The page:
Parroting initial accounts from NYPD and the media, Abu-Zayedeh claims Allison ran into traffic, according to Vaccaro, and refuses to watch video of the crash.

Two weeks ago Allison’s family learned that, last July, the New York State Department of Motor Vehicles dismissed Abu-Zayedeh’s summonses. The DMV, which is known to adjudicate crash-related cases based mainly on driver testimony, hasn’t said why the agency voided the tickets. Streetsblog filed a freedom of information request for DMV documents, including transcripts, related to Abu-Zayedeh’s July hearing. He is scheduled to have another DMV hearing in January.

“There’s a feeling of being victimized multiple times,” Hsi-Pei said a press conference earlier this month. “First my child died, then they tell us it’s not the driver’s fault, then, by the way, the little tickets that were given out? They’re going to be dismissed. It’s multiple layers of pain every time.”

  • Maggie

    I don’t want to do a big smackdown, but I also think you might be trolling.

  • JJA

    It’s not “my” interpretation of the law. It’s the NY courts’ interpretation of their own laws, which is what lawyers (DAs) rely on (or are supposed to rely on) when determining whether to prosecute.

    Look, I am not particularly advocating either way. You are right. I am not trying to protect innocent children. I am no activist. I am not trying to endanger them either. But, I do care about whether laws — as they are written and enacted — are applied in a way that is justifiable and predictable.

    If you want to lobby for stricter laws, go ahead. I don’t think they are generally a deterrent, and in many cases I don’t particularly think they save lives.

  • JJA

    I am not trolling, I don’t think. It just bothers me when lay people who are uninformed about the laws and how courts interpret them, criticize DAs for doing the legally correct thing. As I always tell my friends and family, if you don’t like the laws, talk to your legislators. They make the laws. The prosecutors are simply tasked with enforcing them as they are written. So stop complaining about the DAs, and lobby lawmakers to change the laws.

    There are lots of laws I don’t like. But I cannot blame lawyers and judges who make a good-faith effort to follow them logically and as written. DAs have a legal framework they have to work within. If courts have said certain behavior does not constitute, for example, criminal negligence, then DAs are bound to abide by that whether they think the law should be different or not.

  • Joe R.

    I certainly favor education over enforcement, and also much stricter driver license standards. Nevertheless, a major reason why so many people die on the roads is the huge number of incompetent drivers. In fact, that’s why I mentioned this approach. To me it makes no sense for the state to put a driver in jail who mostly likely killed due to his/her incompetence, but the only reason they were incompetent in the first place is because the state had very lax licensing standards. If anything, the state is partially to blame here. The most logical way to rectify the situation is for the state to admit its mistake, and remove that person’s license for good (or at least until/unless they can pass a MUCH more difficult test).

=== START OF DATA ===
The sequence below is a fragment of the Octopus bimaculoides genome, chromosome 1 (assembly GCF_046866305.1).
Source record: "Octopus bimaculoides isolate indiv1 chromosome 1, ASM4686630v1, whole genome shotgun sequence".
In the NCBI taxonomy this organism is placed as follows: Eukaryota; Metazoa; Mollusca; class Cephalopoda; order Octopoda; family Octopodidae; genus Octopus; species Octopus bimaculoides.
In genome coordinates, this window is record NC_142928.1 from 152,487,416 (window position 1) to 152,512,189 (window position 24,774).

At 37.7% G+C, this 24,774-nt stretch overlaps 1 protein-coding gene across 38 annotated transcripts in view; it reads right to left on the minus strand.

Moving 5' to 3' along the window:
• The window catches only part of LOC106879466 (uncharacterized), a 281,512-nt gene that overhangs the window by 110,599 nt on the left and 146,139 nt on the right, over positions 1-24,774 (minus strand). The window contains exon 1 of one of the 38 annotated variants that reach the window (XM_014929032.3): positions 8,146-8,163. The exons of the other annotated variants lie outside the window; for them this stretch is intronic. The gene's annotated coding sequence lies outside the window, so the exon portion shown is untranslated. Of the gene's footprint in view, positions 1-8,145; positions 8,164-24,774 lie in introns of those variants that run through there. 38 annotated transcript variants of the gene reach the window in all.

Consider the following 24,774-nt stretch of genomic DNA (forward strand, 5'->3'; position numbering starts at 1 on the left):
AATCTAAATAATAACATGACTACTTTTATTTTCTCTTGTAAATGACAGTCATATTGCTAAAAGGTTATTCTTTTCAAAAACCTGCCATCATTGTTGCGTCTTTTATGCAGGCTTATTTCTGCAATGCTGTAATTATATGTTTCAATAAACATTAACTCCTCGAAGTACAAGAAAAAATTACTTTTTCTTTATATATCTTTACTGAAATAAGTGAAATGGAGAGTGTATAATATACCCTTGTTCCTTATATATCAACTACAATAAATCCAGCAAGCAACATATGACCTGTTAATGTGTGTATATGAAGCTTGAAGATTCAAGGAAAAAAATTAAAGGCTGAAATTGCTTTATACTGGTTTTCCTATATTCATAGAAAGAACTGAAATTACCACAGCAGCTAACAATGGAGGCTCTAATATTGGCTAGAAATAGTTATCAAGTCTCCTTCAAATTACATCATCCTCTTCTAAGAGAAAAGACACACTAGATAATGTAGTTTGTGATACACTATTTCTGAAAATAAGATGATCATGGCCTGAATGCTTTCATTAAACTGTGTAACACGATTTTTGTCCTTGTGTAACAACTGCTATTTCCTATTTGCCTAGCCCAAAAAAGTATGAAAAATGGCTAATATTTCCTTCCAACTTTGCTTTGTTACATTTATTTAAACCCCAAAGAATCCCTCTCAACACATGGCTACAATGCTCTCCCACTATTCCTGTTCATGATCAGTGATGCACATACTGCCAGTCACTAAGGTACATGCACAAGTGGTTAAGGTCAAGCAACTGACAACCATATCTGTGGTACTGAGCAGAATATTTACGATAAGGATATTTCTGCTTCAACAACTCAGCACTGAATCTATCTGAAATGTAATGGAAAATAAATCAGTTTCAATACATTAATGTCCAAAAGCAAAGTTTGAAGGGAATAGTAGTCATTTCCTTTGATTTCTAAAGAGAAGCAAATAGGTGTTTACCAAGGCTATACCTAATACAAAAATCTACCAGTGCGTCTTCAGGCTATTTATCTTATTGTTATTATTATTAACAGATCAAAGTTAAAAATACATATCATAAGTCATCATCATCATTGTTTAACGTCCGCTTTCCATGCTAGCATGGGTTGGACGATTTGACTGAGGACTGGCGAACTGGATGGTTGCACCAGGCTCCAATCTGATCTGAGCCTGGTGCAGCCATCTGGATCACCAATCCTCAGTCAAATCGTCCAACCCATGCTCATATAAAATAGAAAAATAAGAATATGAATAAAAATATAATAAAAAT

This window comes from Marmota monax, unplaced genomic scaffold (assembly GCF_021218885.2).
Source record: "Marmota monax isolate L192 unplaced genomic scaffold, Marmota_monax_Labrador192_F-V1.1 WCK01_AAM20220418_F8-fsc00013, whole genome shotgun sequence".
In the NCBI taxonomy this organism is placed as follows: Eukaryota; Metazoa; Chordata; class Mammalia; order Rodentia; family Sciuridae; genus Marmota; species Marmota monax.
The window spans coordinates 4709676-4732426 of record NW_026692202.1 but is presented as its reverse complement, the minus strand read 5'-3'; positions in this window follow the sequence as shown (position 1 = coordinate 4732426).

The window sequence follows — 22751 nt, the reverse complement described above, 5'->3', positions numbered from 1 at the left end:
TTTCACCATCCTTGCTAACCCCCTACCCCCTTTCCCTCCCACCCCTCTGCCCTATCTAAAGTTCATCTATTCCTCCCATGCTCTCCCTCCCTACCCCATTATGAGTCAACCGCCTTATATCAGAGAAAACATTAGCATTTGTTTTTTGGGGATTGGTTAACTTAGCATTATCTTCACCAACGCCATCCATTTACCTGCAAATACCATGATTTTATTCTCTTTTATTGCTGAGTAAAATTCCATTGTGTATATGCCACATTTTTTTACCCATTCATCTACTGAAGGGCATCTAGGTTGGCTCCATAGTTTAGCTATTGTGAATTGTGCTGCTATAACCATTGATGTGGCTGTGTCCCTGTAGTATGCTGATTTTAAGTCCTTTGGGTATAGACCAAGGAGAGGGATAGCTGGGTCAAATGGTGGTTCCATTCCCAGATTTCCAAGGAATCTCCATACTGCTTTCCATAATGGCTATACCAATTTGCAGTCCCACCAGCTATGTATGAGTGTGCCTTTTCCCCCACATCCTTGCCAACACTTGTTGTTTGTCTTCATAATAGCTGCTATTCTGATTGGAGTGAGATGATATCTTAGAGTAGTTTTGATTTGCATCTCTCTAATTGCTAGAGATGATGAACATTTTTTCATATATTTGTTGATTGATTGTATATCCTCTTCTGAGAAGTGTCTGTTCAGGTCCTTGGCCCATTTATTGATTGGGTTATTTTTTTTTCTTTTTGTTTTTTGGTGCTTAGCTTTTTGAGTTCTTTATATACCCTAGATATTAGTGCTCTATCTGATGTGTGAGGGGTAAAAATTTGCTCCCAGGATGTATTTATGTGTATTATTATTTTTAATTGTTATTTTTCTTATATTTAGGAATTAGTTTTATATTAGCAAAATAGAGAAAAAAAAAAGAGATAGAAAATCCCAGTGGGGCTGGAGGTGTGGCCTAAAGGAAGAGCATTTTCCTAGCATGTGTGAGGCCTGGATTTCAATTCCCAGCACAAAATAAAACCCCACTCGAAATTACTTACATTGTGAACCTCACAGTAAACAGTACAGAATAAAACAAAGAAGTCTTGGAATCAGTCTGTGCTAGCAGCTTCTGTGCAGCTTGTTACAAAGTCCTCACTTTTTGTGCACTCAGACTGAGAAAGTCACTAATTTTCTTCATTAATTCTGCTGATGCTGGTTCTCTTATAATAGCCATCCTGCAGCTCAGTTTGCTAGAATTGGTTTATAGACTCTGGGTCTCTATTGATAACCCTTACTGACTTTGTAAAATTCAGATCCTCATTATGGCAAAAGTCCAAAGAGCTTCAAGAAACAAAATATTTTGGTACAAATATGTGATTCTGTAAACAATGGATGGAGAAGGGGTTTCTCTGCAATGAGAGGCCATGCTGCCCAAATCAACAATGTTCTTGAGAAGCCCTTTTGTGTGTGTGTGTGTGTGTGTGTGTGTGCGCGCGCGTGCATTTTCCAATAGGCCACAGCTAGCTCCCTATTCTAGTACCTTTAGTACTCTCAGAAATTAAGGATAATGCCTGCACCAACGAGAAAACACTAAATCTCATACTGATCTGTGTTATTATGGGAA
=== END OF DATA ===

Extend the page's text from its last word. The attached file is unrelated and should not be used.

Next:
I’m not sure of the legality here of revoking licenses. If there is some due process, it’s most likely not a fundamental right, but rather something codified in law which could easily be changed. We’ve probably made it difficult to revoke driver’s licenses simply as a matter of practicality-namely in much of the country a person with no license can’t get to a job or otherwise function normally. In a society where most people didn’t have to drive, it would probably be much easier to revoke licenses.

  • JJA

    Impressive, Joe! Yes, it would be easier in countries that have better alternative transportation. One very common argument in court is that driving is key to some of our fundamental rights in some individual circumstances (it is usually unsuccessful). The due process is because the state cannot grant a property interest and then take it away arbitrarily. In this case, it is meant to protect people from individualized arbitrary action by the government. It’s a good thing. Imagine if NY could say no one with green eyes can get a driver’s license.

  • Maggie

    Well, New Yorkers like me did lobby our legislators on this issue, sick of watching innocent people like Allison Liao die. The right-of-way law has since been enacted. Running over a victim like Allie today would be a misdemeanor, but you’re right, in October 2013 when she was killed, an absurd and morally indefensible legal loophole meant that killing a defenseless person in New York City was viewed as perfectly legal, as long as you were in a car.

    I can’t tell from your comments if you’re aware of developments like this. Above, on the very same day when the family sat through a painful, Dickensian hearing where the driver who ran over their daughter was not even admonished by the DMV, you told a member of a grieving community that s/he didn’t know what he was talking about.

  • JJA